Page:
By Kaylie Ractliffe
Sixty-six years after working his first shift at the Falls City Journal, Ron Dodds is still going strong.
Dodds began his career at the age of 11, when he and his twin brother became carriers for the Journal in 1952.
“I remember that first day, it was cold and rainy, and it must have been fall because there were leaves everywhere,” Dodds said.
Throughout the years, Dodds’ duties have ranged from delivering papers to melting lead for typesetting. Now, Dodds works for the Journal on a part-time basis, proofreading articles and preparing papers for mail delivery. He has also played a significant role in the Journal’s move to its new location at 1709 Stone St., which will be completed by May 1. Dodds has spent many hours in recent weeks hauling desks, chairs, file cabinets, archived files and other furniture and equipment with the help of his brother.
Dodds also assisted with the Journal’s move to Harlan Street in 1957. Previously, the paper operated from 108 E. 16th St., which now houses Mane Attraction beauty salon.
“There was a lot more to move back then,” Dodds said. “We had to take out a window and we got a big crane and lifted [equipment] out [from the upper level].”
Dodds became a shop foreman in 1988, around the same time he says he saw the biggest changes to newspaper operations. According to Dodds, the Journal changed its printing process to offset, a quicker and easier method that produces higher-quality images than the previously-used letterpress printing, in the mid-1980s. Dodds says the letterpress used molten lead typesetting.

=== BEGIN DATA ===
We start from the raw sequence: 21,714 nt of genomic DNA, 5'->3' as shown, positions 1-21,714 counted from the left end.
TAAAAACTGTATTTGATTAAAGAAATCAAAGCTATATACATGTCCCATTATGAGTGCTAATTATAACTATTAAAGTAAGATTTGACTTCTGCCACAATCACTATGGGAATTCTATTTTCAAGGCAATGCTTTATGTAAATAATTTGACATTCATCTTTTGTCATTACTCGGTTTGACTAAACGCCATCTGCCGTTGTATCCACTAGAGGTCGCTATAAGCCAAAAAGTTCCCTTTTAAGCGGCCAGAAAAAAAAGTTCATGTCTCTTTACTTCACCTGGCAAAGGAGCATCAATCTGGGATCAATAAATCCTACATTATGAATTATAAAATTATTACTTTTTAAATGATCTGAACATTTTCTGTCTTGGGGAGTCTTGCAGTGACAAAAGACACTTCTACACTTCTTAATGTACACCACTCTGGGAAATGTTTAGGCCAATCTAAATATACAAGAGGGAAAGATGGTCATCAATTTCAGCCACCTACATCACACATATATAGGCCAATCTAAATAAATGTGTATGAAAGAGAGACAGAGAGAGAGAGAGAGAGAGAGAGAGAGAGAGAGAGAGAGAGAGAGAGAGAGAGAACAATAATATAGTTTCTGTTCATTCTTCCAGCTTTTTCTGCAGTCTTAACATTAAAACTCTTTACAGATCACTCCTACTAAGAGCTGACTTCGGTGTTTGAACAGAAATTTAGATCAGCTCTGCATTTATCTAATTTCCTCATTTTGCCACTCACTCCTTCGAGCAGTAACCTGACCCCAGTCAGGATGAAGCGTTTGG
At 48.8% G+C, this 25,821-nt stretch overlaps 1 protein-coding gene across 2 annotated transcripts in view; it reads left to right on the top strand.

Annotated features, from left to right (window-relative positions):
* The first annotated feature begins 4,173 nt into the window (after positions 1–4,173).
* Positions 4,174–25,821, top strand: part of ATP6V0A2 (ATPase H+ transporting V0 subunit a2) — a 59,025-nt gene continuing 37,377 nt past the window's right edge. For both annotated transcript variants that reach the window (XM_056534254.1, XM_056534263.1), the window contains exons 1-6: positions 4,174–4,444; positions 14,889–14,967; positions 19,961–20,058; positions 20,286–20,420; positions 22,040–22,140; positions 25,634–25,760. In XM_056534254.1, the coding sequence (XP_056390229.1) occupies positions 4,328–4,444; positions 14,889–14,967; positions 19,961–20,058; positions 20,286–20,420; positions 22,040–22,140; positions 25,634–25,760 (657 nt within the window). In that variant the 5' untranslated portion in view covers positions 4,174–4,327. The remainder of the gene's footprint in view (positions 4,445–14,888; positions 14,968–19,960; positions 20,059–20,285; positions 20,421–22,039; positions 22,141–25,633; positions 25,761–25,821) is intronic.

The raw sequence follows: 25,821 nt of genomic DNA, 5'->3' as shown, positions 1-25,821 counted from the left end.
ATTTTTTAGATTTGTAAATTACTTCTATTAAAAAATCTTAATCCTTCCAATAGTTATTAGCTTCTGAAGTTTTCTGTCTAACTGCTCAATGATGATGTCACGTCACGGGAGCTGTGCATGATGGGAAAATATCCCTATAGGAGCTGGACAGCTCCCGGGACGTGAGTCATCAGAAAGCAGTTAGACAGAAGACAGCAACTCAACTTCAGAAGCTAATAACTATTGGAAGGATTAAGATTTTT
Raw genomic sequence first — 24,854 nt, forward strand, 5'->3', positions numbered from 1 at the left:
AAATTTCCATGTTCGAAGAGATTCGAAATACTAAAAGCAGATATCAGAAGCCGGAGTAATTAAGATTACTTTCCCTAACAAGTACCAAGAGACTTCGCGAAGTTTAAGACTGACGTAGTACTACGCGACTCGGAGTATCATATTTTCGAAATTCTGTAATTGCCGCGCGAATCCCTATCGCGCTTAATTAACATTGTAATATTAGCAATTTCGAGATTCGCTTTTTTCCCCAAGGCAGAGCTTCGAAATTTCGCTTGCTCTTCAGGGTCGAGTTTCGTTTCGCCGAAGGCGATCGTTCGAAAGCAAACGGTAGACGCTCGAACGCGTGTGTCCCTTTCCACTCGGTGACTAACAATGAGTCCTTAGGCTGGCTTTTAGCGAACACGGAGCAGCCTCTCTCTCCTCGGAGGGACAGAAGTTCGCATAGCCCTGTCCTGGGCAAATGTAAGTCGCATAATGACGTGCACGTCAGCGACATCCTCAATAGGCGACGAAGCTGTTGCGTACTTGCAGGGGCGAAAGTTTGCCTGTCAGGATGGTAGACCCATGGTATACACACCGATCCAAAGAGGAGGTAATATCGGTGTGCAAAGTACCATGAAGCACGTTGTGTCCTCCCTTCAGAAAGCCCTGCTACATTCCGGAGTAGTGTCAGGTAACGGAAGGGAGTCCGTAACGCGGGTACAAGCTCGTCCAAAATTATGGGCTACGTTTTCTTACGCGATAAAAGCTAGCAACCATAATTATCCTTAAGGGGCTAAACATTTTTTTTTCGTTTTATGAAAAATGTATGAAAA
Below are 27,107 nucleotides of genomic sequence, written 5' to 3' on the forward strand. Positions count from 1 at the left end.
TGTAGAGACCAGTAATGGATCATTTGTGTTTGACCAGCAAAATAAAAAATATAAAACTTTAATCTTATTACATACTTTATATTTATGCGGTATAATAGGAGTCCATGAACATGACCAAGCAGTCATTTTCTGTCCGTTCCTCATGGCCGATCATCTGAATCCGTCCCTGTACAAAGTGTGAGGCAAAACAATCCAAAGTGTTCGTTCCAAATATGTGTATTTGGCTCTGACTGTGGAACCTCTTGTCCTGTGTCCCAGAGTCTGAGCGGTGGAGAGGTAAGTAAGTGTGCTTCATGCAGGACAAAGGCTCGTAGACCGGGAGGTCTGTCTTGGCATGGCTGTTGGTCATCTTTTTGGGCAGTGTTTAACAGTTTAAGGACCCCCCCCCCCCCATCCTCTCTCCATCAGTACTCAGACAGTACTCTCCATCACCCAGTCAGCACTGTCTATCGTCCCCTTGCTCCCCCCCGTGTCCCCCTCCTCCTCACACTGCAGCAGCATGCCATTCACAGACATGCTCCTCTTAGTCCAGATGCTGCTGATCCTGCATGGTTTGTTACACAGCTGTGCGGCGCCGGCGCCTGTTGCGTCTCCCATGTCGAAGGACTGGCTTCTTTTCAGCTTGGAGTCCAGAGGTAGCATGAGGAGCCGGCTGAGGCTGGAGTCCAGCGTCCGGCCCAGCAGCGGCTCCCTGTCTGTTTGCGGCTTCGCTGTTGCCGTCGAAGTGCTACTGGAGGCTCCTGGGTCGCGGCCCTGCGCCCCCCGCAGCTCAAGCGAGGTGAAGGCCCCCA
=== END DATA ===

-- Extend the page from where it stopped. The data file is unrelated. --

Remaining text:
“We had a big pot with a gas burner underneath it, and we poured [the lead] into iron bowls,” Dodds said.
Throughout his time melting lead and doing other physically demanding tasks for the newspaper operations, Dodds says he has never been injured.
“I’ve gotten a couple of smashed fingers every once in a while, but nothing big,” Dodds said.
Dodds says he has taken an occasional vacation, but Nikki McKim says that in the nearly ten years she has worked with Dodds, he has never been absent for the production of a paper.
“Besides Ron being one of the nicest people I’ve ever met, I have also never met anyone more devoted to their job,” McKim said.
Once the Journal has moved into its new building on Stone Street, Dodds says the best part will be the warmer temperature. The current Harlan Street building contains a large warehouse that is not heated in the winter months because it is no longer used, which brings cool air into the office space. Dodds also says the layout of the new building will make his mailing job easier.